- 13 November 2023
- 2 min read
Why Are Female Nurses At A Higher Risk Of Suicide?Subscribe To Advice
According to the Office for National Statistics, the rate of suicide among female nurses is 23% higher compared with women in the general population.
A new study, ‘Suffering with suicide’, is seeking to comprehend the reasons behind the higher suicide rate among female nurses.
The study is being funded by an award from the Wellcome Trust and will be conducted by researchers from the University of Surrey.
It is the first time that work specifically exploring issues faced by female nurses in the context of suicide will have been undertaken.
Do you think that such an investigation is long overdue, given that 89 out of every 100 nurses registered with the NMC are women?
"High suicide rates in female nurses have been documented for more than 20 years in the UK and other high-income countries, yet workplace practices, policies and research have failed to address the realities and contexts of nurses’ lives", explained Dr Ruth Riley, the leader of the study.
She added: "In providing a new perspective, we hope to understand the contexts and experiences contributing to distress and suicidality while providing a voice and platform for under-represented nurses."
"Suicide is a serious issue for the nursing workforce… Nursing staff contribute so much to our society, but too often it comes at a personal cost” - Stephen Jones, RCN Professional Lead for Mental Health Nursing.
Do you think the study will highlight failings on the part of healthcare employers to fully support their employees? And if so, will this prove a wake-up call to employers to focus more on staff wellbeing?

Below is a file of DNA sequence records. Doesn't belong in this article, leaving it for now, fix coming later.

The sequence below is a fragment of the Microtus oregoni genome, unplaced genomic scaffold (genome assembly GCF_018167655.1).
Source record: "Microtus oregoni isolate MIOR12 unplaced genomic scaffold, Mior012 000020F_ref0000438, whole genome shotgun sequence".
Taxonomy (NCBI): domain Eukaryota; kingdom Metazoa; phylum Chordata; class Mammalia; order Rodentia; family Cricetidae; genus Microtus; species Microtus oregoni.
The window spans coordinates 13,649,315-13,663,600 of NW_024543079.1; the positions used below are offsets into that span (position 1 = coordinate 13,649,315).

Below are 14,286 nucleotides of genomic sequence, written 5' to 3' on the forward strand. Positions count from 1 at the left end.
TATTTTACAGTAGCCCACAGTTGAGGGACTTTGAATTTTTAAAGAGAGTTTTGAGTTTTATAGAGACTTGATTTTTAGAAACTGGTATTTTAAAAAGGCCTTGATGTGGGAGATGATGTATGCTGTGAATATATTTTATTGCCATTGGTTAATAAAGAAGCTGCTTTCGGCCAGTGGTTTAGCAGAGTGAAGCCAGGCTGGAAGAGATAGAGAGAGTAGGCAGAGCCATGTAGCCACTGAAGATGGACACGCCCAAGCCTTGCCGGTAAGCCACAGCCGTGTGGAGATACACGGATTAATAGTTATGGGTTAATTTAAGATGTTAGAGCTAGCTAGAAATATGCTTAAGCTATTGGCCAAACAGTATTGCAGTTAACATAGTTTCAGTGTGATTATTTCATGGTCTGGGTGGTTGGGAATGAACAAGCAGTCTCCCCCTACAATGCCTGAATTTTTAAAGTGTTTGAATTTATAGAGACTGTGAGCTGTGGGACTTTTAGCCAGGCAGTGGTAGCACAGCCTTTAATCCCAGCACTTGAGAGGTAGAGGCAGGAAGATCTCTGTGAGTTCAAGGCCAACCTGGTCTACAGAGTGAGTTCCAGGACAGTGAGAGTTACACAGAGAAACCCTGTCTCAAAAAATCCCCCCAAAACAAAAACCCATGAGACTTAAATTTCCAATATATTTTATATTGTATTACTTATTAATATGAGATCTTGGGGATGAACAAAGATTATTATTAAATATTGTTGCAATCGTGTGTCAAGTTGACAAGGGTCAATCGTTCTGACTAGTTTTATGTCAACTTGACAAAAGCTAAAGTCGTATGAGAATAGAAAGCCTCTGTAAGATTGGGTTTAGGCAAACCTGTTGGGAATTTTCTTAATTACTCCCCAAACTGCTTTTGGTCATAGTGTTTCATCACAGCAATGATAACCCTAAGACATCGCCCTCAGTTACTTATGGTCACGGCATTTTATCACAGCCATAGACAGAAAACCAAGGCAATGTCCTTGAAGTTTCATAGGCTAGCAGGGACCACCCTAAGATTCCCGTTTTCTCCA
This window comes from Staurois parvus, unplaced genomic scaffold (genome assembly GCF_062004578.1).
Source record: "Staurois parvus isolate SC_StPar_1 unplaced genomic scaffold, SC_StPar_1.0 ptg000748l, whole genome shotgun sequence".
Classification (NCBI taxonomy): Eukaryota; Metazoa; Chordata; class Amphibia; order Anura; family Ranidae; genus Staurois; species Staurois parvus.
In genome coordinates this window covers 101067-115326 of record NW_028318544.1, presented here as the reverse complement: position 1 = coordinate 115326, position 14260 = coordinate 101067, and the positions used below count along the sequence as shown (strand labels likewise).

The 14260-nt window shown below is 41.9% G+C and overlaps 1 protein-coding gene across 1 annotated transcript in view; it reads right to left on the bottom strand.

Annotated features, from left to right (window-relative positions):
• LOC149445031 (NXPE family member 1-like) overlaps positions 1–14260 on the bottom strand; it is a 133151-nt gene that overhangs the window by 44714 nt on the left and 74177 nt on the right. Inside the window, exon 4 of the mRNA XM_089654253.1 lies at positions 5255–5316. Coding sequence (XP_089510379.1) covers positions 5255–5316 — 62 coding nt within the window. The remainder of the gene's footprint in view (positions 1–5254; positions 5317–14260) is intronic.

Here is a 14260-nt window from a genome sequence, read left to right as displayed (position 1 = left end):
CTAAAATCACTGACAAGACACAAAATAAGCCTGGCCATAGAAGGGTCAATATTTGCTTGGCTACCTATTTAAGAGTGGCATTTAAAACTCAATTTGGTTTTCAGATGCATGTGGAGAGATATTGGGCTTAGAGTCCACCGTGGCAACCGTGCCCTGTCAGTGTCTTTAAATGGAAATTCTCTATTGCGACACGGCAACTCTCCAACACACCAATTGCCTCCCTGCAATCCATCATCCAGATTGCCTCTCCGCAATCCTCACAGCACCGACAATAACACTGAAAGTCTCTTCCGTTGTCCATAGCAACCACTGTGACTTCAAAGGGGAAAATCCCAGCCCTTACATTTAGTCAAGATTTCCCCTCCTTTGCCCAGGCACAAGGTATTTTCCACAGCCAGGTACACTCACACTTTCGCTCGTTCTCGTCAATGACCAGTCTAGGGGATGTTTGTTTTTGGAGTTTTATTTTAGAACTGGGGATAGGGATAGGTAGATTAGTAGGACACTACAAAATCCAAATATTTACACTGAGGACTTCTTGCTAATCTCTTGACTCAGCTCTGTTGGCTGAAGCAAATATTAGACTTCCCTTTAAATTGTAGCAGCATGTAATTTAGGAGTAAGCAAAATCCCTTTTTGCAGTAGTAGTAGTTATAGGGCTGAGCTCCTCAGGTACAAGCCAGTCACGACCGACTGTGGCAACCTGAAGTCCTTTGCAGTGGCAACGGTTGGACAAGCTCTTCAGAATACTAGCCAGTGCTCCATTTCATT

The Laura Hyde Foundation, a charity providing mental health support to medical and emergency services personnel, said it hoped the study would help save lives in the future.
The charity’s trustee chair Liam Barnes said: "Anything that allows employers to understand the root cause of suicidal ideation is extremely welcome, so proactive support options can be provided before these conditions manifest into tragic circumstances.
"Healthcare workers are unlikely to ask for help compared to the general population due to stigma. Circumstances around work-life balance, impact of work pressures on family and workplace bullying affect women more than men, but this needs to be investigated further to allow us to save lives" he explained.
Do you agree with Liam Barnes? Is there a stigma around healthcare workers asking for help? If so, to what extent do you think the social and professional pressures on healthcare workers are to blame?
Please let us know what you think in the comments.
In the UK and Ireland, Samaritans can be contacted on freephone 116 123 or by visiting https://www.samaritans.org